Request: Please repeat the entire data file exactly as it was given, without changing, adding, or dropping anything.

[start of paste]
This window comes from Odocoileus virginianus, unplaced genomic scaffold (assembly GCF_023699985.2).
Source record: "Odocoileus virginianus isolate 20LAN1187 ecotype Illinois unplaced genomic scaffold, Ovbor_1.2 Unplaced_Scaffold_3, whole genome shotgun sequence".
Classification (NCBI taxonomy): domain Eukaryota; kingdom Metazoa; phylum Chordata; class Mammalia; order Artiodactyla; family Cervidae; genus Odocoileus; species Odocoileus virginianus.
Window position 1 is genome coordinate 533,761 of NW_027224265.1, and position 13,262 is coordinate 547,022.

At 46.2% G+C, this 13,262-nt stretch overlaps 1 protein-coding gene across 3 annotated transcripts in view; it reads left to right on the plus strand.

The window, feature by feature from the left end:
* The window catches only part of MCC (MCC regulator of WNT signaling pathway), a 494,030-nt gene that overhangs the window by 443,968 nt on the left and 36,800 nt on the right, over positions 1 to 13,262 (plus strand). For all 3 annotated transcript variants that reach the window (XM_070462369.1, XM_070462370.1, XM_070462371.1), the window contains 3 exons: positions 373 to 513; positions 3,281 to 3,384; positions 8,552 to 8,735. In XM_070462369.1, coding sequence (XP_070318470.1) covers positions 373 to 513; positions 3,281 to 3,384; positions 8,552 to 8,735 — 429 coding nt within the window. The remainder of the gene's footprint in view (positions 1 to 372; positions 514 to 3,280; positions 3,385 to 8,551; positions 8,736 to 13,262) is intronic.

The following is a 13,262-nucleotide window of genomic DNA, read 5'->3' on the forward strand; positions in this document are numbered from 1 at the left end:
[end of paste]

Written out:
This window comes from Odocoileus virginianus, unplaced genomic scaffold (assembly GCF_023699985.2).
Source record: "Odocoileus virginianus isolate 20LAN1187 ecotype Illinois unplaced genomic scaffold, Ovbor_1.2 Unplaced_Scaffold_3, whole genome shotgun sequence".
Classification (NCBI taxonomy): domain Eukaryota; kingdom Metazoa; phylum Chordata; class Mammalia; order Artiodactyla; family Cervidae; genus Odocoileus; species Odocoileus virginianus.
Window position 1 is genome coordinate 533,761 of NW_027224265.1, and position 13,262 is coordinate 547,022.

At 46.2% G+C, this 13,262-nt stretch overlaps 1 protein-coding gene across 3 annotated transcripts in view; it reads left to right on the plus strand.

The window, feature by feature from the left end:
* The window catches only part of MCC (MCC regulator of WNT signaling pathway), a 494,030-nt gene that overhangs the window by 443,968 nt on the left and 36,800 nt on the right, over positions 1 to 13,262 (plus strand). For all 3 annotated transcript variants that reach the window (XM_070462369.1, XM_070462370.1, XM_070462371.1), the window contains 3 exons: positions 373 to 513; positions 3,281 to 3,384; positions 8,552 to 8,735. In XM_070462369.1, coding sequence (XP_070318470.1) covers positions 373 to 513; positions 3,281 to 3,384; positions 8,552 to 8,735 — 429 coding nt within the window. The remainder of the gene's footprint in view (positions 1 to 372; positions 514 to 3,280; positions 3,385 to 8,551; positions 8,736 to 13,262) is intronic.

The following is a 13,262-nucleotide window of genomic DNA, read 5'->3' on the forward strand; positions in this document are numbered from 1 at the left end: